In consumer discretionary, we�trimmed Huayu Automotive Systems, an auto component manufacturer, following sharp gains for most of the first half of the year.��

Sectors

Total
Sectors
10
Largest Sector Financials 23.72% Was (31-Aug-2019) 23.08%
Other View complete Sector Diversification

Monthly Data as of 30-Sep-2019

Indicative Benchmark: MSCI All Country Asia ex Japan Index (unhedged)

Top Contributor^

Financials
Net Contribution 0.84%
Sector
-0.01%
Selection 0.84%

Top Detractor^

Utilities
Net Contribution -0.07%
Sector
0.01%
Selection
-0.08%

^Relative

Quarterly Data as of 30-Sep-2019

Largest Overweight

Consumer Staples
By5.35%
Fund 10.73%
Indicative Benchmark 5.38%

Largest Underweight

Materials
By-4.42%
Fund 0.00%
Indicative Benchmark 4.42%

Monthly Data as of 30-Sep-2019

30-Sep-2019 - Anh Lu, Portfolio Manager,
We started a position in a Hong Kong-listed financial stock following recent share price weakness as a result of the anti-government protests that have persisted for months. We believe the stock is reasonably valued and that it is less vulnerable to policy risk than property or banking names. While we think the company’s recent overseas acquisition bid could be dilutive, domestically it may benefit once the Hong Kong market recovers. This trade reduced our relative underweight in Hong Kong and turned us into a relative overweight in financials from an underweight in August. Financials remains our biggest sector position in absolute terms.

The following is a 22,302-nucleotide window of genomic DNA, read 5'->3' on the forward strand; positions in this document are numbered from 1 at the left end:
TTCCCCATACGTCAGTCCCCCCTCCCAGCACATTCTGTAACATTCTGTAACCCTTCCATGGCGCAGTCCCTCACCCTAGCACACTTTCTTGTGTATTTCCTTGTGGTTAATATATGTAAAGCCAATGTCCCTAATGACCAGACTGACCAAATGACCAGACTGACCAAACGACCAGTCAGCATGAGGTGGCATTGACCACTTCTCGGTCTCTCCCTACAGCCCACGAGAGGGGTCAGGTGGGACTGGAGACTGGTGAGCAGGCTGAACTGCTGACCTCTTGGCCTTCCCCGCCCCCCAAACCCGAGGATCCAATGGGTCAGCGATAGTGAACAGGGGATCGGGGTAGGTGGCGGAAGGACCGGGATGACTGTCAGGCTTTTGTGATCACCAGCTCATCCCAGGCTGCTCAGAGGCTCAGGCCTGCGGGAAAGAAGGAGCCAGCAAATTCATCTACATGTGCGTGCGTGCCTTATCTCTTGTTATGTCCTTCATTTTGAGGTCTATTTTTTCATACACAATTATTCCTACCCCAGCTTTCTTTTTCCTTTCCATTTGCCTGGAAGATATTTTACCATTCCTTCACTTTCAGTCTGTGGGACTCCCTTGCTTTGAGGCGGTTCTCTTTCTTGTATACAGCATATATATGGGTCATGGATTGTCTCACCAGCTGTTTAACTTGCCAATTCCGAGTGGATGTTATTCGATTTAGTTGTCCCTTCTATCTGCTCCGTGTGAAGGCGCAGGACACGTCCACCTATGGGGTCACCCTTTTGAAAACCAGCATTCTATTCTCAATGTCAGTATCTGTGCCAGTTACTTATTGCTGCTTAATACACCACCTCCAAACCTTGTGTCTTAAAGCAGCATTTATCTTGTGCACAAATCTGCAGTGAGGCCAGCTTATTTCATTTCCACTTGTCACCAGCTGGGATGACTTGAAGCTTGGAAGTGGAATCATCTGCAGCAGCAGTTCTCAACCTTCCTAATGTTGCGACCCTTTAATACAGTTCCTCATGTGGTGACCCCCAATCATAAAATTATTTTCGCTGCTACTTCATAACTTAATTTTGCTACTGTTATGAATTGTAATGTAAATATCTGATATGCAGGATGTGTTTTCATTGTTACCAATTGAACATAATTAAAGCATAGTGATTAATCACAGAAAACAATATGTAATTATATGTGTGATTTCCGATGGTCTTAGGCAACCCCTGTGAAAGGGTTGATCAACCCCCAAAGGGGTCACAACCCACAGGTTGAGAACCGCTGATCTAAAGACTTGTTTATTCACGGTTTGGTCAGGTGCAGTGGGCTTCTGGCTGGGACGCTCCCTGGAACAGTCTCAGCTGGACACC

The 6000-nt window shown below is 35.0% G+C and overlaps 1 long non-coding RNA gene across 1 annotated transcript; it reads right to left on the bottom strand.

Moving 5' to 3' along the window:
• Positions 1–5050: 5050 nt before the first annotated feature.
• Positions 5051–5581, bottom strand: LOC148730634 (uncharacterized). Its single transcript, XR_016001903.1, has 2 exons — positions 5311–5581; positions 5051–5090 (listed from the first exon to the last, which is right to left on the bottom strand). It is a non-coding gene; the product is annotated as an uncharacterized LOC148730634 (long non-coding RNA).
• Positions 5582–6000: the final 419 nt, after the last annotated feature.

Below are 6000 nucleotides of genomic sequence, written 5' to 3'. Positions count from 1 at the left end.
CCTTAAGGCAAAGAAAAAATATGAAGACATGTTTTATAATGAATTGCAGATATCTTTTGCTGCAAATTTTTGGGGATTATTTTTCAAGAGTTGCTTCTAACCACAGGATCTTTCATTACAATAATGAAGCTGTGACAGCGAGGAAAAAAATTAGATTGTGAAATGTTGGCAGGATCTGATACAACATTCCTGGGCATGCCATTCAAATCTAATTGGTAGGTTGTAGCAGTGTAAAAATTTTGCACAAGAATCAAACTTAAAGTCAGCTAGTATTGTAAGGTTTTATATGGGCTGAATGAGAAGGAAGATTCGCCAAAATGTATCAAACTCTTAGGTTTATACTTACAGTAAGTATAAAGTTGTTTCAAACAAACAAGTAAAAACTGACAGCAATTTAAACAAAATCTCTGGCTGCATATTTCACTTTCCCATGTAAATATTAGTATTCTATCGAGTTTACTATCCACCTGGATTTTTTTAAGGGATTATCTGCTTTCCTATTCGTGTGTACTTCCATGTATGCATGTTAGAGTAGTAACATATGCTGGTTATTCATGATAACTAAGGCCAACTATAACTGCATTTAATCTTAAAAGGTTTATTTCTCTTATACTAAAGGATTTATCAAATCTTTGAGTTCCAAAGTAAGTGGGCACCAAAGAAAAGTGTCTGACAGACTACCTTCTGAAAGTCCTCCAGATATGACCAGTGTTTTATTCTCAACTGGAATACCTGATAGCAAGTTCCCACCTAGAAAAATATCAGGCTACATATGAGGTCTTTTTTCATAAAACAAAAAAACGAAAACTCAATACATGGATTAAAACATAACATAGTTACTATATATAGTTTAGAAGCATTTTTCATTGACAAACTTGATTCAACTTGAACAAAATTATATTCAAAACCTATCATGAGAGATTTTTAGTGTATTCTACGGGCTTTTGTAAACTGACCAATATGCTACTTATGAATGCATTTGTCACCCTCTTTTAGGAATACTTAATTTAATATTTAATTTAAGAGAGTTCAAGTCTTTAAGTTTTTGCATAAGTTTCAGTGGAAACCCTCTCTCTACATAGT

Countries

Total
Countries
14
Largest Country China 41.08% Was (31-Aug-2019) 41.89%
Other View complete Country Diversification

Monthly Data as of 30-Sep-2019

Indicative Benchmark: MSCI All Country Asia ex Japan Index (unhedged)

Top Contributor^

China
Net Contribution 1.18%
Country
-0.02%
Selection 1.20%

Top Detractor^

United Kingdom
Net Contribution -0.19%
Country
-0.19%
Selection
0.00%

^Relative

Quarterly Data as of 30-Sep-2019

Largest Overweight

China
By3.38%
Fund 41.08%
Indicative Benchmark 37.70%

Largest Underweight

South Korea
By-3.44%
Fund 10.88%
Indicative Benchmark 14.32%

Monthly Data as of 30-Sep-2019

30-Sep-2019 - Anh Lu, Portfolio Manager,
In China, our largest country position in absolute terms, we exited Ctrip.com, China’s largest online travel company, amid tougher competition, macroeconomic weakness, and the impact of the Hong Kong unrest and renminbi depreciation on outbound travel growth. We sold Ctrip.com prior to Chinese internet search engine Baidu’s announcement of the sale of nearly a third of its stake in Ctrip, which drove shares lower. We also exited Uni-President China, a juice drink producer and instant noodles supplier, on valuation grounds. First-half profits improved but revenue growth has continued to disappoint. We see limited upside to this stock without better revenue growth.